Other people publish their books under their own imprint, they set up production companies to write, produce and direct their own films, they form bands and put out hit singles - and they don't complain about how difficult it is. Maybe I just find things more difficult than other people? I mean how many households in Britain have a dog and yet they get by without taking to the internet to write haiku every time the dog does a shit, or report every little bout of dizziness, or post short films featuring the dog as a 'dream detective' on YouTube. I'm the Princess and the Pea of the publishing industry.
Nevertheless, it is quite difficult to become a publisher if you have no idea what you're doing. I'll post some 'how to' information over the next few weeks but let me give you an example: The printers sent me a proof copy of Being Light by courier. It took more than a week to arrive (was it a bicycle courier? Coming from France? My sister-in-law did a London to Paris cycle ride for charity and that only took her 48 hours.)
When I checked the shipping and tracking information I could see that it had been despatched promptly by the printer but had been sent by the courier on a tour of various fascinating English towns, including Milton Keynes and Canterbury, before eventually passing to the depot at Vauxhall. From there, I gathered it had been sent to my house and had been signed for just an hour before by my neighbour at no. 34, under the name of Sandra.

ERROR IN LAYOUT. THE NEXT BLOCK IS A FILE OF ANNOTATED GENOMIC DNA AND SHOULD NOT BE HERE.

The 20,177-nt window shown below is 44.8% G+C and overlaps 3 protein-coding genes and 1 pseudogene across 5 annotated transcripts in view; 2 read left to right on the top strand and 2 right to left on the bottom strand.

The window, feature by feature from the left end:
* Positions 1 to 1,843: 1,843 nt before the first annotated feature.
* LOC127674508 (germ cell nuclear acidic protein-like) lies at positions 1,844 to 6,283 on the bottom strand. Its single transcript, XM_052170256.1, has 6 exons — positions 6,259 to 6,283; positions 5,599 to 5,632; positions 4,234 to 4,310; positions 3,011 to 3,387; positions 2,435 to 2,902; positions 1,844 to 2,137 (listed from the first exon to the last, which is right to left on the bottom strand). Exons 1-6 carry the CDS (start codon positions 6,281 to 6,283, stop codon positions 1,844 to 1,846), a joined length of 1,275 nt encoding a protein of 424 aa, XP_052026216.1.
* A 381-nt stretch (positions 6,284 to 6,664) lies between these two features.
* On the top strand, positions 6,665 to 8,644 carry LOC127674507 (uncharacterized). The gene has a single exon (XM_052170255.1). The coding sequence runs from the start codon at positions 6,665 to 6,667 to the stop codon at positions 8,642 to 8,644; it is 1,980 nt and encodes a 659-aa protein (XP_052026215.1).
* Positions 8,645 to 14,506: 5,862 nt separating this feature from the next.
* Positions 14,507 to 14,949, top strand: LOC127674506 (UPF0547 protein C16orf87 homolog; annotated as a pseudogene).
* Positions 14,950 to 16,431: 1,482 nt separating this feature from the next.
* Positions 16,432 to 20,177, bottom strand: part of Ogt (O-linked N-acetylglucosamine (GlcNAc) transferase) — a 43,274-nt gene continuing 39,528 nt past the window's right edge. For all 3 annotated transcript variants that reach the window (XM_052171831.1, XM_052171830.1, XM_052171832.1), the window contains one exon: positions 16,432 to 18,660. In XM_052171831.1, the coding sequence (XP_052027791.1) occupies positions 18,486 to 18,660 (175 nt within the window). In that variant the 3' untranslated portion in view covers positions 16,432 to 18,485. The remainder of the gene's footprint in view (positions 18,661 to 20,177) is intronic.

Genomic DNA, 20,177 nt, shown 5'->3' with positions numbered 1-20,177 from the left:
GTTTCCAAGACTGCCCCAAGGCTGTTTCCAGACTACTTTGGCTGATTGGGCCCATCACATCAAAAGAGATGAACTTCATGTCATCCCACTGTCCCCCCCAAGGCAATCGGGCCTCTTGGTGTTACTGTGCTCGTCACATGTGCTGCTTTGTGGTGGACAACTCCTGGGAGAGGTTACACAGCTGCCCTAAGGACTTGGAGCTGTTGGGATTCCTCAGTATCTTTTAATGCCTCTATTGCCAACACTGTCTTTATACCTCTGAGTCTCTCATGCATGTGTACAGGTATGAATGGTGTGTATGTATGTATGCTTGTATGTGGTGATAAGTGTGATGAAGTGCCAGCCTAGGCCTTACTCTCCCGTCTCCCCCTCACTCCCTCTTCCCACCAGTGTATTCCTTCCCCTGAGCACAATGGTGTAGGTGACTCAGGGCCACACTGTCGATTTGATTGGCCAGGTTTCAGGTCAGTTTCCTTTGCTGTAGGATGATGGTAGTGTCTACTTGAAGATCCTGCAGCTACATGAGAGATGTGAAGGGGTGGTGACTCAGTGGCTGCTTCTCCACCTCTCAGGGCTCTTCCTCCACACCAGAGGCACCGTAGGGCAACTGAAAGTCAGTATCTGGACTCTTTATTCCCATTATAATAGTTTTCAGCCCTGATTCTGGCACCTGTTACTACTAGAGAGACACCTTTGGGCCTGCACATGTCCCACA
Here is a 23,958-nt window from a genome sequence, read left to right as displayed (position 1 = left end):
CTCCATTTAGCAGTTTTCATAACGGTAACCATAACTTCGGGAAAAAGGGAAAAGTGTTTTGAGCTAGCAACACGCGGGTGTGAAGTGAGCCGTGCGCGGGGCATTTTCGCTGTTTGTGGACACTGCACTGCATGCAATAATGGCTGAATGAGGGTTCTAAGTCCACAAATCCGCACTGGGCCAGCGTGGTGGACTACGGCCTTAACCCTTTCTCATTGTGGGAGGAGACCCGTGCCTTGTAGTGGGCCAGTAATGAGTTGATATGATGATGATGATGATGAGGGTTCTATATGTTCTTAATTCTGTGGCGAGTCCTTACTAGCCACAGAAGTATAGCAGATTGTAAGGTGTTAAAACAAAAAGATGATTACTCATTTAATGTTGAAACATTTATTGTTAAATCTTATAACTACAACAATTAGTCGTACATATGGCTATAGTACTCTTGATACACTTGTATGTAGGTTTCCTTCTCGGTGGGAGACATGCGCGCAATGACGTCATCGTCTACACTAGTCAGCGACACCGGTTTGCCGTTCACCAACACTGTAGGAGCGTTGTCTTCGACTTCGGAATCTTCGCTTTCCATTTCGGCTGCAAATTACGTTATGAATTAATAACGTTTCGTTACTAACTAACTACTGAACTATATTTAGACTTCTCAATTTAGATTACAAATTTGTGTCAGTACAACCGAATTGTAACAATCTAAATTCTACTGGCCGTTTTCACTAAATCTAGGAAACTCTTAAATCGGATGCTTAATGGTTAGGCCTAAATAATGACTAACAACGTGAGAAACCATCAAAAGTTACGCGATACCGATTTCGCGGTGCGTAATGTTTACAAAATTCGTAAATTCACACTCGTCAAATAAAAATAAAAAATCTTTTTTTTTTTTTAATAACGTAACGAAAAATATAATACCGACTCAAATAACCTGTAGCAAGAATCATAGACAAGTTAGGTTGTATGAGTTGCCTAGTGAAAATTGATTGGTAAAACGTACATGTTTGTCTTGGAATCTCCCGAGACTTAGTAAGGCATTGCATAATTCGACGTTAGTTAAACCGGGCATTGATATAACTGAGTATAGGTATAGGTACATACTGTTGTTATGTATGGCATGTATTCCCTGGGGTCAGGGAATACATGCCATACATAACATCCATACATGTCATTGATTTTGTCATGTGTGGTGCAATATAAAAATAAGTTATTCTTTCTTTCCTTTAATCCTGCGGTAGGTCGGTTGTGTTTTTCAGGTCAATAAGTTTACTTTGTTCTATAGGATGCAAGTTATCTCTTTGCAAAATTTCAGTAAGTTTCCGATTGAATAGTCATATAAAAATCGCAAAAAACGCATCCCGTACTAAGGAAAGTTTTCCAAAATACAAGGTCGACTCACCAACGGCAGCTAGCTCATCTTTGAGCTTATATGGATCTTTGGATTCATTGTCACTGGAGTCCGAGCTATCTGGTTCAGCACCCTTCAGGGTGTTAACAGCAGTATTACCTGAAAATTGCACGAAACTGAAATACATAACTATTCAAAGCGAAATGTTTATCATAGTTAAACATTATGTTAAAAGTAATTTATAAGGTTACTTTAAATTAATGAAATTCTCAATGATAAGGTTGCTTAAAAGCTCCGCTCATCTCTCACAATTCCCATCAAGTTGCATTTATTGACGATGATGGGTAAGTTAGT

Never mind that I had been in all day, waiting for the parcel. I went round and knocked at the door of no. 34. London is a friendly place but we don't necessarily know the names of all our neighbours, as you will do if you are reading this in the north of England. So I was gratified to learn that my neighbour's name was Liz. Unfortunately my parcel had not been left there.
Perhaps I do have something of Miss Marple in me because it occurred to me that my book might be with my neighbour at no. 34 in the street that runs parallel to this one - delivery drivers sometimes get confused. I went round there, got my neighbour to come to the door wrapped only in a towel (she had been sunbathing in the garden, lovely tan) and established that she didn't have my parcel and was not called Sandra. Next I went to no. 24 in my street. We both get Nespresso coffee delivered and sometimes she takes in my parcels and sometimes I take in hers. Flowers, books, bird seed, wine, coffee capsules, fancy bath taps - behind the respectable anonymity of the Edwardian facade of our London terraced houses, we get to know an awful lot about each other from the deliveries we accept on each other's behalf. Unfortunately, whatever else my neighbour at no. 24 might know about me, she does not know what the proof copy of Being Light looks like as my parcel had not been left with her. No surprise, really, as I know her name and it is not Sandra.
So, there you have it. Yet another of the difficulties of going into independent publishing. My proof copy of Being Light has been left at some random house and I can't find it. Random House - wouldn't that be a great name for a publisher? Unfortunately it has already been taken.
Oh dear. That gate post needs painting.